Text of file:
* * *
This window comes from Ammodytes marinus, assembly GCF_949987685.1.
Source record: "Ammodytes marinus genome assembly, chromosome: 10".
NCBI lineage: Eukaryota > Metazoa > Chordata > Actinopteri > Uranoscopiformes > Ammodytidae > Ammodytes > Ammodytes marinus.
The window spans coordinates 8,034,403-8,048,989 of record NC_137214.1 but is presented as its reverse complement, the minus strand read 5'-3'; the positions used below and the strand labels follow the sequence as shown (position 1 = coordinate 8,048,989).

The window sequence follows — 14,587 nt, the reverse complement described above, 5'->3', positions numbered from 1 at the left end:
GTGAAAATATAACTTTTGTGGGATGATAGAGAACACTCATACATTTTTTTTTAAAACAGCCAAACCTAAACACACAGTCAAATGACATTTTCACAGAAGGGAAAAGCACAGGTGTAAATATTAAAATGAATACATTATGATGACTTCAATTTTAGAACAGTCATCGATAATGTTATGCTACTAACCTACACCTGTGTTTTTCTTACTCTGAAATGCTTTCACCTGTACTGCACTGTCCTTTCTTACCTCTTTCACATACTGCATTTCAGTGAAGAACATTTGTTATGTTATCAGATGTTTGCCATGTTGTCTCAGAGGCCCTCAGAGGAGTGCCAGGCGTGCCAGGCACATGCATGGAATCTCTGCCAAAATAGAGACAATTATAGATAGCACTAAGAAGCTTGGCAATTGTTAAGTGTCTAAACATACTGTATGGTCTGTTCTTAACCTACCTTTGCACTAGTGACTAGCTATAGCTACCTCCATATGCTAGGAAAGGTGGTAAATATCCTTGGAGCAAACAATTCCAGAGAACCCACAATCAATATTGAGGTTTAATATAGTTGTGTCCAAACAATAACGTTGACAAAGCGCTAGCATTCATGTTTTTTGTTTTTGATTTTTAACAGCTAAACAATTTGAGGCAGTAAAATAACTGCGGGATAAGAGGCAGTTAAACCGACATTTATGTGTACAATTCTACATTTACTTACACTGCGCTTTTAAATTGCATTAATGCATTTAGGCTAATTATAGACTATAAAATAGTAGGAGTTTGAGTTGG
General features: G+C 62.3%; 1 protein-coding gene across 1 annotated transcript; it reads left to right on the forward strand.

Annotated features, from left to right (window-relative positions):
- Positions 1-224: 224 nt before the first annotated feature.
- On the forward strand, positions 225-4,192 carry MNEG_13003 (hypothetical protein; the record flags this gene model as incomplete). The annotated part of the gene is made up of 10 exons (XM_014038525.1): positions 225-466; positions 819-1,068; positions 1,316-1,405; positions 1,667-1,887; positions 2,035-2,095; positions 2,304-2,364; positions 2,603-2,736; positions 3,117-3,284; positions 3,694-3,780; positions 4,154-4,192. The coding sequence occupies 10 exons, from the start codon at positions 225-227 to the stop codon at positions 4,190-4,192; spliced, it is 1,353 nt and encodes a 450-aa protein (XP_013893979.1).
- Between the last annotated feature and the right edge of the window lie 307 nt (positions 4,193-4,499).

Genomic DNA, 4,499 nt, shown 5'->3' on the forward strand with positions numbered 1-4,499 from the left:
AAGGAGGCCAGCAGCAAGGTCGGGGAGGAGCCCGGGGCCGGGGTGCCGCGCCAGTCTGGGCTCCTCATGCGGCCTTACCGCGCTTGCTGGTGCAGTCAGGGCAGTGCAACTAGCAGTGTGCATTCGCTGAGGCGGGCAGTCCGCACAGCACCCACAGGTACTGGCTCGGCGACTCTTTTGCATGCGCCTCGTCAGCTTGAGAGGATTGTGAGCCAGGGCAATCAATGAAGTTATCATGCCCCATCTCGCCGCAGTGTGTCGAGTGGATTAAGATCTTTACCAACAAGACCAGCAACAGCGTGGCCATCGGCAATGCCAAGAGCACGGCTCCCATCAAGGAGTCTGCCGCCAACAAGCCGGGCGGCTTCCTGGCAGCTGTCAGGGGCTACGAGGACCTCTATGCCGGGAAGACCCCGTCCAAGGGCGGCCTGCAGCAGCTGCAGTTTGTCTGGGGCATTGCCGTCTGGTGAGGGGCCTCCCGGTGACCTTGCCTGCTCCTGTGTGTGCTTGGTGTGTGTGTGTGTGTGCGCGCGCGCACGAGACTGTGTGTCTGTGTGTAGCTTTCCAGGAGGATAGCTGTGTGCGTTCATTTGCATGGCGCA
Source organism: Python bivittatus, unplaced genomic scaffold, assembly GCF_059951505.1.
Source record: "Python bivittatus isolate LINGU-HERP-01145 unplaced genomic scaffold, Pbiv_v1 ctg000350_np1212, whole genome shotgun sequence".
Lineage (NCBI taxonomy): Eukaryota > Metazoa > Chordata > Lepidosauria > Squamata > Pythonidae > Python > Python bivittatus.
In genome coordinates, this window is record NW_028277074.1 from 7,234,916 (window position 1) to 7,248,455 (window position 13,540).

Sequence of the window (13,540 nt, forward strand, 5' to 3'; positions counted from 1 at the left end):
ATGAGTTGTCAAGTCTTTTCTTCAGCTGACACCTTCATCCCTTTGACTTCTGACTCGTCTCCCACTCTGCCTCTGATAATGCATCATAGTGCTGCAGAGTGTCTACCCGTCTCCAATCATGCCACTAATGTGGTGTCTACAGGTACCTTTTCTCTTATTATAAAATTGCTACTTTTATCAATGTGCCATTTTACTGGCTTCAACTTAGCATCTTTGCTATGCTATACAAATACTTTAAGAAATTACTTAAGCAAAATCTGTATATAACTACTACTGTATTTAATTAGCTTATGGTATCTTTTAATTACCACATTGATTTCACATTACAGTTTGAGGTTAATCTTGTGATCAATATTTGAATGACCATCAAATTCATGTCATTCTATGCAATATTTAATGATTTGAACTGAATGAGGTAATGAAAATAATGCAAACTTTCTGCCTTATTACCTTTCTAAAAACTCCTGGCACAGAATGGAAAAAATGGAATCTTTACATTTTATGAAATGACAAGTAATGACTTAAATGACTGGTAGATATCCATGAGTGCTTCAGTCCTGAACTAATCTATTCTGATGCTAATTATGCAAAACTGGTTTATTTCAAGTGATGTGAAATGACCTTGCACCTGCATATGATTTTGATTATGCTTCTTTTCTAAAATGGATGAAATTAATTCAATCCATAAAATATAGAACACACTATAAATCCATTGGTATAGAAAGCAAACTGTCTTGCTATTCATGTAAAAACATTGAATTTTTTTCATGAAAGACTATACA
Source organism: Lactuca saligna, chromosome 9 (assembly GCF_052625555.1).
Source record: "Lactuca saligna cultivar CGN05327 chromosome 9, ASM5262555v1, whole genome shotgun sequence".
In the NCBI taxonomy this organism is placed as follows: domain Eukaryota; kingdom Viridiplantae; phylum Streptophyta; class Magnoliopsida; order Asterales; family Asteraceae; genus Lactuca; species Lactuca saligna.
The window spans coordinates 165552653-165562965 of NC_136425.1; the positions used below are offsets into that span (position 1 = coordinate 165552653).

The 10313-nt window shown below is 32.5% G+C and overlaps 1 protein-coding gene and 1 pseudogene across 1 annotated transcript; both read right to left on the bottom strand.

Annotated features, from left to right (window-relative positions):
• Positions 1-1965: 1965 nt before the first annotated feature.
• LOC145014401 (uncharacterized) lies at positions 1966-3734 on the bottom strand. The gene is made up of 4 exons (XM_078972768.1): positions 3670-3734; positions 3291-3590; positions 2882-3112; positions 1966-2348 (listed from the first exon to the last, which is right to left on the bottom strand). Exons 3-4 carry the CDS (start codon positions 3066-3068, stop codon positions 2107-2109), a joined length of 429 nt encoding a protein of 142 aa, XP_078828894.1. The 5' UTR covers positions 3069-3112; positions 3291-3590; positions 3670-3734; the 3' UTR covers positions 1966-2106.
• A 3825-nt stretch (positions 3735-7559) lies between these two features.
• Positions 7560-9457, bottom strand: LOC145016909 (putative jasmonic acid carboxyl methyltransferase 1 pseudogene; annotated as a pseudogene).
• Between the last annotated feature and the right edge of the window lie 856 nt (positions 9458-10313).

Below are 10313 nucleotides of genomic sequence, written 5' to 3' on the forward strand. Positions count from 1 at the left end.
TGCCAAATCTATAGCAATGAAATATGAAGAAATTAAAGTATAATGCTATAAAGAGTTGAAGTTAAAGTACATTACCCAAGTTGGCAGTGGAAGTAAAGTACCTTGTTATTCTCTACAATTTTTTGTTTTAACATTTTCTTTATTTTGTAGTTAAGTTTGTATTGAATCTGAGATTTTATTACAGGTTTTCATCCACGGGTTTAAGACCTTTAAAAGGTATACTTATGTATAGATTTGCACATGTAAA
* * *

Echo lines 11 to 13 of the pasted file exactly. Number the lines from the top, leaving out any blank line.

- Between the last annotated feature and the right edge of the window lie 307 nt (positions 4,193-4,499).

Genomic DNA, 4,499 nt, shown 5'->3' on the forward strand with positions numbered 1-4,499 from the left:
AAGGAGGCCAGCAGCAAGGTCGGGGAGGAGCCCGGGGCCGGGGTGCCGCGCCAGTCTGGGCTCCTCATGCGGCCTTACCGCGCTTGCTGGTGCAGTCAGGGCAGTGCAACTAGCAGTGTGCATTCGCTGAGGCGGGCAGTCCGCACAGCACCCACAGGTACTGGCTCGGCGACTCTTTTGCATGCGCCTCGTCAGCTTGAGAGGATTGTGAGCCAGGGCAATCAATGAAGTTATCATGCCCCATCTCGCCGCAGTGTGTCGAGTGGATTAAGATCTTTACCAACAAGACCAGCAACAGCGTGGCCATCGGCAATGCCAAGAGCACGGCTCCCATCAAGGAGTCTGCCGCCAACAAGCCGGGCGGCTTCCTGGCAGCTGTCAGGGGCTACGAGGACCTCTATGCCGGGAAGACCCCGTCCAAGGGCGGCCTGCAGCAGCTGCAGTTTGTCTGGGGCATTGCCGTCTGGTGAGGGGCCTCCCGGTGACCTTGCCTGCTCCTGTGTGTGCTTGGTGTGTGTGTGTGTGTGCGCGCGCGCACGAGACTGTGTGTCTGTGTGTAGCTTTCCAGGAGGATAGCTGTGTGCGTTCATTTGCATGGCGCA